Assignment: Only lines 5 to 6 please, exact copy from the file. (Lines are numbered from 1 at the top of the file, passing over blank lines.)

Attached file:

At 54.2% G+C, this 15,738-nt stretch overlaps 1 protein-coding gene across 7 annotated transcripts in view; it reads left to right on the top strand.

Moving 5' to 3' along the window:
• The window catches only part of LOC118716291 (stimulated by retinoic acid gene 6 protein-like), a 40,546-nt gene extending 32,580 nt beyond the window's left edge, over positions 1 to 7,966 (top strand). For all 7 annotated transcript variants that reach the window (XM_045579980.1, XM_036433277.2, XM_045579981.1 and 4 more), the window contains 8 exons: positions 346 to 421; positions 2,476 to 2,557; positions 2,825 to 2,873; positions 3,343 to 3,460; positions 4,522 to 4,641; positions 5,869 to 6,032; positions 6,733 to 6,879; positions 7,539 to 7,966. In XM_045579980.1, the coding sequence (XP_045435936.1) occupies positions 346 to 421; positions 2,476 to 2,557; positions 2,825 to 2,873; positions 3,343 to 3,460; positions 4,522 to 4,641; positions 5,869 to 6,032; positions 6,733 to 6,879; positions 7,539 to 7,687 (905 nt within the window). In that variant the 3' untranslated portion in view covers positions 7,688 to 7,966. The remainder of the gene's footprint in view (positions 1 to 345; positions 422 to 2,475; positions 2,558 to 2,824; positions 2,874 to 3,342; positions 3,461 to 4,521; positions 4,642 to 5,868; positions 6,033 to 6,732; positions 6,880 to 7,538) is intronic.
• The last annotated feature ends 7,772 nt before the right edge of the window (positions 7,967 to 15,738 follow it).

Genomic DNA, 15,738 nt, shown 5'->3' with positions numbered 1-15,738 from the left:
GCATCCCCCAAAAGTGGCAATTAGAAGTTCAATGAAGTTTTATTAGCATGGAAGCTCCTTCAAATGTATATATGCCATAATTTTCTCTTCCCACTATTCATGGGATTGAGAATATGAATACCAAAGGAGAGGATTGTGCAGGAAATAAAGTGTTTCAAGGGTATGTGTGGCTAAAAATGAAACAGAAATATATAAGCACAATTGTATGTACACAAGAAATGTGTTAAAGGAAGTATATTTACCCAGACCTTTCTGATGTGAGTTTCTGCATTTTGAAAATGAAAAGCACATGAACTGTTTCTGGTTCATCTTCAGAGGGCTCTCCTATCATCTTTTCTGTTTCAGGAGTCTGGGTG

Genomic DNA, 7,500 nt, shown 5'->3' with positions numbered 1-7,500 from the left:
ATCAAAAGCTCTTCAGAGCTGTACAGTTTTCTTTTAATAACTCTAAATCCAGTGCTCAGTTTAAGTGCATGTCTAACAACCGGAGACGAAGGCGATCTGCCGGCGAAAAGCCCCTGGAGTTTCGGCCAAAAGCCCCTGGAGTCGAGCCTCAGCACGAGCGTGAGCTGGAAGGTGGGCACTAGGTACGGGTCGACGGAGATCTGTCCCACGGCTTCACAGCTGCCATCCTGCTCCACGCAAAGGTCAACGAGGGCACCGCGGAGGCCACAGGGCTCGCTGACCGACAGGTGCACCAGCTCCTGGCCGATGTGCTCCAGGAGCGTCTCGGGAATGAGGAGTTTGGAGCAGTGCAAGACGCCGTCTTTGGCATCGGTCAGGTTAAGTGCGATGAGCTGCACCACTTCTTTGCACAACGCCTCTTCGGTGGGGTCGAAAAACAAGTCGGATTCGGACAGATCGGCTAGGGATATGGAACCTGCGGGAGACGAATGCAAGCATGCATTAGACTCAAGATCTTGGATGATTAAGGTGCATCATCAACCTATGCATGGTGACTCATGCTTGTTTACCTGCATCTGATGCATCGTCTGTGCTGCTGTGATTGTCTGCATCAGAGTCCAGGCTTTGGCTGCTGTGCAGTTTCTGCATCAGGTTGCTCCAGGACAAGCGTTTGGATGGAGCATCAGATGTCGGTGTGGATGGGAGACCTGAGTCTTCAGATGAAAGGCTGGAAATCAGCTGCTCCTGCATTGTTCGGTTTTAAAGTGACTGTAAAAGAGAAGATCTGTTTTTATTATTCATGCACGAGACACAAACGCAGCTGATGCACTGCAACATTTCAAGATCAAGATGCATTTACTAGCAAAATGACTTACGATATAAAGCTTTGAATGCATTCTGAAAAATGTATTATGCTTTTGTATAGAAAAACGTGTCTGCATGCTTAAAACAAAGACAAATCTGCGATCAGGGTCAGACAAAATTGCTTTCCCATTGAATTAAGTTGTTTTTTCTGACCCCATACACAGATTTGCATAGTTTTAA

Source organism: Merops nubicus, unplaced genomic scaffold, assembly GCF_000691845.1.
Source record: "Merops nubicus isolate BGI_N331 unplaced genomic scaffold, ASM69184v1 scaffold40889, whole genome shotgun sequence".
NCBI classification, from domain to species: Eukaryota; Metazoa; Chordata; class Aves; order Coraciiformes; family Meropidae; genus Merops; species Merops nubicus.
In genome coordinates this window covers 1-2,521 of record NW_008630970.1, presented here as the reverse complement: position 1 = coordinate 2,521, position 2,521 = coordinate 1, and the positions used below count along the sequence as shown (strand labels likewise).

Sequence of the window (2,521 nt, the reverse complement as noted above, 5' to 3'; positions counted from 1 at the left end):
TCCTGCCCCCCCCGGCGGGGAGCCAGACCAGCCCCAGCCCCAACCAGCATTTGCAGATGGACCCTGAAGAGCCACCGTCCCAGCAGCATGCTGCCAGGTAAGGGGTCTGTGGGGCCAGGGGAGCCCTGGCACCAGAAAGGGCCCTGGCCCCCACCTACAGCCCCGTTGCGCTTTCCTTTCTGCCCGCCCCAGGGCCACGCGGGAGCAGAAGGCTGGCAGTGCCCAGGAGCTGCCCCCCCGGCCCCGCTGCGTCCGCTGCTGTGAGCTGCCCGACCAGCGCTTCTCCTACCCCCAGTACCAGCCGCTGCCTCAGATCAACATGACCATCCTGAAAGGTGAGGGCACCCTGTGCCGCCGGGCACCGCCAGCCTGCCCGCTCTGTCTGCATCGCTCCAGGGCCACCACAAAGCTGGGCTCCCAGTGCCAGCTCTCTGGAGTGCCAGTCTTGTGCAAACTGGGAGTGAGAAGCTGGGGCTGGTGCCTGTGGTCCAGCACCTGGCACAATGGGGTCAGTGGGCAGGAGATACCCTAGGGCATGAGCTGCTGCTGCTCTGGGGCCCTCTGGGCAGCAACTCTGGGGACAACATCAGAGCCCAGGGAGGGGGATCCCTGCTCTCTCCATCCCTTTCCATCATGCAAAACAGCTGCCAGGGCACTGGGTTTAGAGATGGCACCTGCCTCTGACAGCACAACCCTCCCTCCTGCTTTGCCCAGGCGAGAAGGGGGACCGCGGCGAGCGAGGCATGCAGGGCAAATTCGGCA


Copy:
Genomic DNA, 15,738 nt, shown 5'->3' with positions numbered 1-15,738 from the left:
GCATCCCCCAAAAGTGGCAATTAGAAGTTCAATGAAGTTTTATTAGCATGGAAGCTCCTTCAAATGTATATATGCCATAATTTTCTCTTCCCACTATTCATGGGATTGAGAATATGAATACCAAAGGAGAGGATTGTGCAGGAAATAAAGTGTTTCAAGGGTATGTGTGGCTAAAAATGAAACAGAAATATATAAGCACAATTGTATGTACACAAGAAATGTGTTAAAGGAAGTATATTTACCCAGACCTTTCTGATGTGAGTTTCTGCATTTTGAAAATGAAAAGCACATGAACTGTTTCTGGTTCATCTTCAGAGGGCTCTCCTATCATCTTTTCTGTTTCAGGAGTCTGGGTG